In 1981 the New Yorker published a cartoon in which a man sat bemused as a news reader attempted to explain what was behind the volatility in the markets. It went something like this: “News of lower interest rates sent the stock market up, but then the expectation that these rates would be inflationary sent the market down, until the realisation that lower rates might stimulate the sluggish economy pushed the market back up, before it ultimately went down on fears that an overheated economy would lead to a reimposition of higher interest rates.” The New Yorker cartoon was not unique at the time, but part of a long tradition of amusing commentaries on the market that have seemingly become more difficult to find. It’s certainly not the markets’ fault. They’ve continued to provide unabated displays of strange behaviour that would be difficult to explain. But in today’s relentless efforts to do so, one vital ingredient seems to have gone missing – a little humour.
Perhaps it always was. On the other hand, two of the great classics on investing that are truly a joy to read, Where Are The Customers Yachts?, by Fred Schwed Jr. was published in 1940, and the Money Game written by Oxford-and-Harvard-trained George Goodman under the pseudonym of Adam Smith was published in 1967.
The great thing about both books is that they contain no less important observations and lessons for investors than those written in a more sombre tone, on the contrary.
Take, for example, this passage from Where Are the Customers Yachts?, which is as pertinent today as it was 80 years ago:
“For the record, I must make a correction to the statement that all investment trusts looked like monkeys at the time of the boom and the crash. The statement was only 99 and 44 /100 percent correct. Once Upon a time there were two small trusts, managed by the late John W Pope, which were of such stuff as dreams are made on. To be exact, the time was that impossible period in finance, 1929 - 1931. Everything about these companies was the opposite of all other trusts, including the fact that they made big money while the others were losing big money. Everything about the intellect and philosophy of the youthful Mr. Pope what the reverse of what the Wall Streeter must be. His statement of condition as of Dec.31 1930 was extremely simple. All the money was in cash and call loans, which, strangely enough, was precisely where it should have been. This statement also contained an incredible sentiment to this effect: ‘It is the belief of the management of this Corporation that a diversified list of carefully selected securities, held over a period of time, will not increase in value.’ His record of performance was even more startling than his principles. Frequently his trusts had only a single large position, and that would be on the short side. During these periods, of course, the profits showered down, month by month, and even day by day. John Pope came to his untimely death in 1931. He was still a very young man - a sort of Keats or Shelley of finance. It can never be known whether his amazing record would have been sustained; whether indeed he would have continued to be, as he was then, the brilliant exception that proves the rule.”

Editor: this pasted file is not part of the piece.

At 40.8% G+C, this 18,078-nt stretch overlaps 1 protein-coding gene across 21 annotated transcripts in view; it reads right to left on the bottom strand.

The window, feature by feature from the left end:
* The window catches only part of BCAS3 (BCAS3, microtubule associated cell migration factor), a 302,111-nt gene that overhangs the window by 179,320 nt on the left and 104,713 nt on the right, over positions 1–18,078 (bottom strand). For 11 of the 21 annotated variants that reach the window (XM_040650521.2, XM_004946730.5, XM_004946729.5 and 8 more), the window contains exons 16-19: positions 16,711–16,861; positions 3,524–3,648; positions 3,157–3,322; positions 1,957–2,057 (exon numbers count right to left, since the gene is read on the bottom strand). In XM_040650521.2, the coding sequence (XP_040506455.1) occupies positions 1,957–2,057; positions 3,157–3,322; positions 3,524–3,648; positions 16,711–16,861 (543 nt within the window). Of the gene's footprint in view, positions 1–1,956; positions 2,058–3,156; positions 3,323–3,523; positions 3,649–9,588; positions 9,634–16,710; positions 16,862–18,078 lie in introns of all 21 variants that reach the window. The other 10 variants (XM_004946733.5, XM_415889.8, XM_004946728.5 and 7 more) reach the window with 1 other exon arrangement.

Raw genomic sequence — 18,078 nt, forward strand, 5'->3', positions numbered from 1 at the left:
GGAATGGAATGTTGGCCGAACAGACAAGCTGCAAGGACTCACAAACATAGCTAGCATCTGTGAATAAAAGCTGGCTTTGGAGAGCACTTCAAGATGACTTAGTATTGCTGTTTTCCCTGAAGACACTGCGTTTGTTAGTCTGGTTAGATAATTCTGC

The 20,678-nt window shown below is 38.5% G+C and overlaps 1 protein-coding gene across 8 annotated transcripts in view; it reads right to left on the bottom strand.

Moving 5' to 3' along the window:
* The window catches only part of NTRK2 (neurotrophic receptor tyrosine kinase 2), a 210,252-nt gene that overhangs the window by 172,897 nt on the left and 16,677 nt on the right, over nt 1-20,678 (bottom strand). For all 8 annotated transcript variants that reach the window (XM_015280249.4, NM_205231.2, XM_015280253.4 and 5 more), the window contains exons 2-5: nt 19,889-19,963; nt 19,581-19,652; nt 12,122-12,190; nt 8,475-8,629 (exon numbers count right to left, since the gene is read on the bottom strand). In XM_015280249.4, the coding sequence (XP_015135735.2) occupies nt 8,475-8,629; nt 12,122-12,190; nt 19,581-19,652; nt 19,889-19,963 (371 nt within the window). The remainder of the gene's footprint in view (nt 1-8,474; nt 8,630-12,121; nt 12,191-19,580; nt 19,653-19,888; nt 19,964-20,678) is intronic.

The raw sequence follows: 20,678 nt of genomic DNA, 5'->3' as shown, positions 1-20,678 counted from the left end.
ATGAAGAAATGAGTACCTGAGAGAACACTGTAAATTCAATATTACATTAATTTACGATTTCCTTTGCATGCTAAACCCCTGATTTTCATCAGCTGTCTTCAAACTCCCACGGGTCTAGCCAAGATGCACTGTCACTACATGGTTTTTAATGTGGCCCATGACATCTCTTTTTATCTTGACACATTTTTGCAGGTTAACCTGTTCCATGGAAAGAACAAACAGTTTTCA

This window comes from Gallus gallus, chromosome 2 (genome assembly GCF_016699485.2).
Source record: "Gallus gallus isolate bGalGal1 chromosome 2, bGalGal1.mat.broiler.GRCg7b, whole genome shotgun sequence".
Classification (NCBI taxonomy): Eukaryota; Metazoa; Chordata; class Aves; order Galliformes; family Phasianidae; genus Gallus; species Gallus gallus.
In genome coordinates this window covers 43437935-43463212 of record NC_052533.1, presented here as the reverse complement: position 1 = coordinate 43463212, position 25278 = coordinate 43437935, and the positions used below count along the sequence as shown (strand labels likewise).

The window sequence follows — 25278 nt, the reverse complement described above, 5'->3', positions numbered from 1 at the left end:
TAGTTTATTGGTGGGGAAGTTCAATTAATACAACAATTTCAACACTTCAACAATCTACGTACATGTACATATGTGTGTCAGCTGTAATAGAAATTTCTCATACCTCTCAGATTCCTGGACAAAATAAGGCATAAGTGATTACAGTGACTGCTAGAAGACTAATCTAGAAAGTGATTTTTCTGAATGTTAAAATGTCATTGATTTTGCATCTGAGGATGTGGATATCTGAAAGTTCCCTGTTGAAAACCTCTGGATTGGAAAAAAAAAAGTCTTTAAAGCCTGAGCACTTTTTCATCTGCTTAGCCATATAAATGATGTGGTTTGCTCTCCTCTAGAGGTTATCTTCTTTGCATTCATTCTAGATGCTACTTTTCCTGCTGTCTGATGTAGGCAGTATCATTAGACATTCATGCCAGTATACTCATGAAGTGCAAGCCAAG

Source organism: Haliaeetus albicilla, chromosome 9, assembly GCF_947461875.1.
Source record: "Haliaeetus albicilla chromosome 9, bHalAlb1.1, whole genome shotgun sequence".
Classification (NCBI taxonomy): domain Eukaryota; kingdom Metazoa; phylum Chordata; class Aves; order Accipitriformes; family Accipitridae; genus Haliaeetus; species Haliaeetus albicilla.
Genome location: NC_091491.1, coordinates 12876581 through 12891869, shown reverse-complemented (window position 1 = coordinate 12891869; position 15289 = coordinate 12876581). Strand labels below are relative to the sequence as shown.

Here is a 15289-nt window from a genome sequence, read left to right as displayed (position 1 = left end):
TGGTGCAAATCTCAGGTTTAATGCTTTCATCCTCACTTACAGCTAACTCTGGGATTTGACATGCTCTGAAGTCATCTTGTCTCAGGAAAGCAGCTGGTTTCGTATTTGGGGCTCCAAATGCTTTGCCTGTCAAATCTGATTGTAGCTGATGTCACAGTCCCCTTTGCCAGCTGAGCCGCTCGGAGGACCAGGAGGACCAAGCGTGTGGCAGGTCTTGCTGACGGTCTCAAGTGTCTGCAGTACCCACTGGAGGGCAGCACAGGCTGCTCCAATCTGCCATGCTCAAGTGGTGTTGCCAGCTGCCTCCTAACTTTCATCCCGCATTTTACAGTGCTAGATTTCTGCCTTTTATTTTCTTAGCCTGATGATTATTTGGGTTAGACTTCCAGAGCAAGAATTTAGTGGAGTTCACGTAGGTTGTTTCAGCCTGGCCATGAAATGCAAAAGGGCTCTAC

Perhaps the leading lesson though lies in the title of the book, which Schwed ascribes to “An Ancient Story” that goes like this: “Once in the dear days beyond recall, an out of town visitor was being shown the wonders of the New York financial district. When the party arrived at the battery, one of his guides indicated some handsome ships riding at anchor. He said ‘Look those are the Bankers’ and brokers’ yachts.’ ‘Where are the customers yachts?’ asked the naïve visitor.”
The New York Times described The Money Game as “The best book there is about the stock market and all that goes with it.”
“His (Adam Smith’s) thorough knowledge of financial affairs gives his observations a great degree of authenticity,” said the Library Journal, “But the joy of reading this book comes from his delightful sense of humour. He is a lively and in ingeniously witty writer who never stoops to acerbity. None of the solemn, sacred cows of Wall Street escapes debunking.”
This then from The Money Game:
“When John D Rockefeller was asked how he came by his vast fortune, he answered, ‘God gave me my money.’ If God is truly on the side of the biggest bank accounts, there will be some who will be offended by the very idea that the management of money is a Game, even though Game these days has been dignified by game theory, mathematics, and computeering. Money, they would say, is serious business, no laughing matter, and certainly nothing that should suggest sport, frolic, fun, and play. Yet it may be that the Game element in money is the most harmless of all the elements present. Is it always to be this way?”
John Maynard Keynes had provided the answer years before when he described the markets as a game of musical chairs and said that “even though there will be some left without chairs … all can still play with zest and enjoyment.”
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